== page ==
Alternating styles for nested elements

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In CSS, the :nth-child() selector allows us to apply alternating styles for sibling elements without adding classes to the elements, usually for zebra striping table rows.

However, doing the same for nested elements proved elusive.

I encountered this problem a few days ago with nested blockquotes and I asked myself, can I solve this problem without resorting to adding classes or explicitly defining each nesting level?

It turns out that yes, it's possible through two different methods.

Variable juggling

The first method, and the one with cross-browser support right now, makes use of intermediary elements in combination with the space toggle technique to essentially juggle the variables in order to switch styles for each nesting level.

<blockquote> 1
  <div>
    <blockquote> 2
      <div>
        <blockquote> 3
          /* ... */
        </blockquote>
      </div>
    </blockquote>
  </div>
</blockquote>
:root {
  /* space toggle shortcuts */
  --on: initial;
  --off: /*!*/;

  /* initialize style */
  --1: var(--on);
  --2: var(--off);
  --3: var(--off);
}

blockquote {
  /* rotate styles and cache them */
  --_1: var(--3);
  --_2: var(--1);
  --_3: var(--2);

  margin: 0;
  padding: 1rem;

  /* set values for each style */
  background:
    var(--1, #b9e7fa)
    var(--2, #d6b7f7)
    var(--3, #f5deb8);

  border-left: .25rem solid
    var(--1, #91bbcc)
    var(--2, #b79ad6)
    var(--3, #ccaa72);
}

div {
  /* promote cached values */
  --1: var(--_1);
  --2: var(--_2);
  --3: var(--_3);
}

CodePen Demo

An obvious question to ask is if we're modifying the HTML anyways, what is the benefit over adding classes to the elements?

First, the HTML stays the same regardless of the number of styles you are cycling through, simplifying development and theme switching.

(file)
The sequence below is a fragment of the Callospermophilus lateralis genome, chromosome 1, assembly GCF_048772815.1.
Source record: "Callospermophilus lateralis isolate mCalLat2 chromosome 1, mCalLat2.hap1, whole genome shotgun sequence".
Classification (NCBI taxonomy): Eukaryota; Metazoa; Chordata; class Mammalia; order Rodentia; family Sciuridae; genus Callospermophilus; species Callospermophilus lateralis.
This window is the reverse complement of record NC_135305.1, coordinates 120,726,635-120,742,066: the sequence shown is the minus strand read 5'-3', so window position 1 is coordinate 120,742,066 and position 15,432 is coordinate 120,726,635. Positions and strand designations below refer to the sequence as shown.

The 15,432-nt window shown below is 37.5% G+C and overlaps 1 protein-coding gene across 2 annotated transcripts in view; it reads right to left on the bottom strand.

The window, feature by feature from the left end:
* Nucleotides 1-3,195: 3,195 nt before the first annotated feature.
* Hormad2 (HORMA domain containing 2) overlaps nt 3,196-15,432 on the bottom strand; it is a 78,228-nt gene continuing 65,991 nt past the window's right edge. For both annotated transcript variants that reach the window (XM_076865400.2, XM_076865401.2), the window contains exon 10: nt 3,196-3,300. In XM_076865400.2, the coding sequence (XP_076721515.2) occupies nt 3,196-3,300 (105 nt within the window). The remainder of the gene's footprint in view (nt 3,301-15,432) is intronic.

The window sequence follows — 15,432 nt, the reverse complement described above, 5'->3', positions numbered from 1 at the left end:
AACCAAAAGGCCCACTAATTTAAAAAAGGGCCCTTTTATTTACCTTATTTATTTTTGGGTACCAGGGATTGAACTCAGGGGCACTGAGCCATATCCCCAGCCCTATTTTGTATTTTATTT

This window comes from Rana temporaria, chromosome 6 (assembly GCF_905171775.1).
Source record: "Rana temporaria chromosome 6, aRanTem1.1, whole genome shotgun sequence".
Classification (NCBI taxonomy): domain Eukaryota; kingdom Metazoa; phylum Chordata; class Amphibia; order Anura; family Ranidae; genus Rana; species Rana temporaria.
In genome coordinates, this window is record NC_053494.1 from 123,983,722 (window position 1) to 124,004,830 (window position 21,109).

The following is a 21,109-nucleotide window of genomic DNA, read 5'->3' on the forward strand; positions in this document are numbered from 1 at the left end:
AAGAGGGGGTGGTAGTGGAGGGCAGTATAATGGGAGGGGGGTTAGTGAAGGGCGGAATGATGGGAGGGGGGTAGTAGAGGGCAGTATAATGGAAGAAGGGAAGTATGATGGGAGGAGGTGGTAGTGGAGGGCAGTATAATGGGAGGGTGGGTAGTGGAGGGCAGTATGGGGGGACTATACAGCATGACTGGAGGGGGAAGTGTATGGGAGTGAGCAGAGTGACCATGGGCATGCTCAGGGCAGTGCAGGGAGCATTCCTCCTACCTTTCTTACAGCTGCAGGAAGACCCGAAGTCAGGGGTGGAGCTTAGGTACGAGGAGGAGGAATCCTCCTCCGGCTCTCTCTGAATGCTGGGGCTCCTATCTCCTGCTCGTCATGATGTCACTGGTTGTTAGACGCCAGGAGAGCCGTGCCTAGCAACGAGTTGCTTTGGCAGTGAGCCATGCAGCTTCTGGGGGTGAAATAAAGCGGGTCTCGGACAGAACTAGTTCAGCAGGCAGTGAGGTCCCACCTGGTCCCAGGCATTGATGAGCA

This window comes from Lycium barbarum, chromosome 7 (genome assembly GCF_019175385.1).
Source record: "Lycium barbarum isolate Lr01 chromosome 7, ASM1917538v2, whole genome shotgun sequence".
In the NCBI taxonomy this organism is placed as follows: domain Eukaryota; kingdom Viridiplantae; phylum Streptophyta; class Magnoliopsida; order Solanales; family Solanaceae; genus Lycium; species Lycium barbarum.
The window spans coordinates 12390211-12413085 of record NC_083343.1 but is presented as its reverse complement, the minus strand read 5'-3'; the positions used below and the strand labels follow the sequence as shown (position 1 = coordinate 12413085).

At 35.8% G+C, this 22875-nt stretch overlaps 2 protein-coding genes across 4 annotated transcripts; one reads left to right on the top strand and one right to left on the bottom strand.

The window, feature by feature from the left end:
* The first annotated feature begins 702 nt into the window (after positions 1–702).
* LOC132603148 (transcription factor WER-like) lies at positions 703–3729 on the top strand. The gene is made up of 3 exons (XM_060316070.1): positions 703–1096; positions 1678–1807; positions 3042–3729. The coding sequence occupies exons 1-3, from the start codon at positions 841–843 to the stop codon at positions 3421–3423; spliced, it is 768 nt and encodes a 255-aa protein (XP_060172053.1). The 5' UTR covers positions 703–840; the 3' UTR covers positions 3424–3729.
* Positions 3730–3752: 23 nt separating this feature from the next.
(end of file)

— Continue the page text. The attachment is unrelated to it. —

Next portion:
Secondly, for elements such as lists, no additional elements are needed since the intermediary elements already exist in the forms of <ul> and <ol>.

Container style queries

With container style queries, there is no need to modify the HTML at all.

We can cycle our styles by querying a variable value, and then modifying said value within the style query to match the value you're using for the next style query and so on.

<blockquote> 1
  <blockquote> 2
    <blockquote> 3
      /* ... */
    </blockquote>
  </blockquote>
</blockquote>
:root {
  /* initialize style */
  --set: 1;
}

blockquote {
  margin: 0;
  padding: 1rem;

  /* rotate through multiple styles */
  @container style(--set: 1) {
    background: #b9e7fa;
    border-left: 0.25rem solid #91bbcc;
    --set: 2;
  }

  @container style(--set: 2) {
    background: #d6b7f7;
    border-left: 0.25rem solid #b79ad6;
    --set: 3;
  }

  @container style(--set: 3) {
    background: #f5deb8;
    border-left: 0.25rem solid #ccaa72;
    --set: 1;
  }
}

CodePen Demo

The drawback for this method is the lack of browser support - Chrome and Edge only at this time.

In closing

While container style queries would be the ideal solution, the lackluster browser support means that the variable juggling technique is the only game in town for now.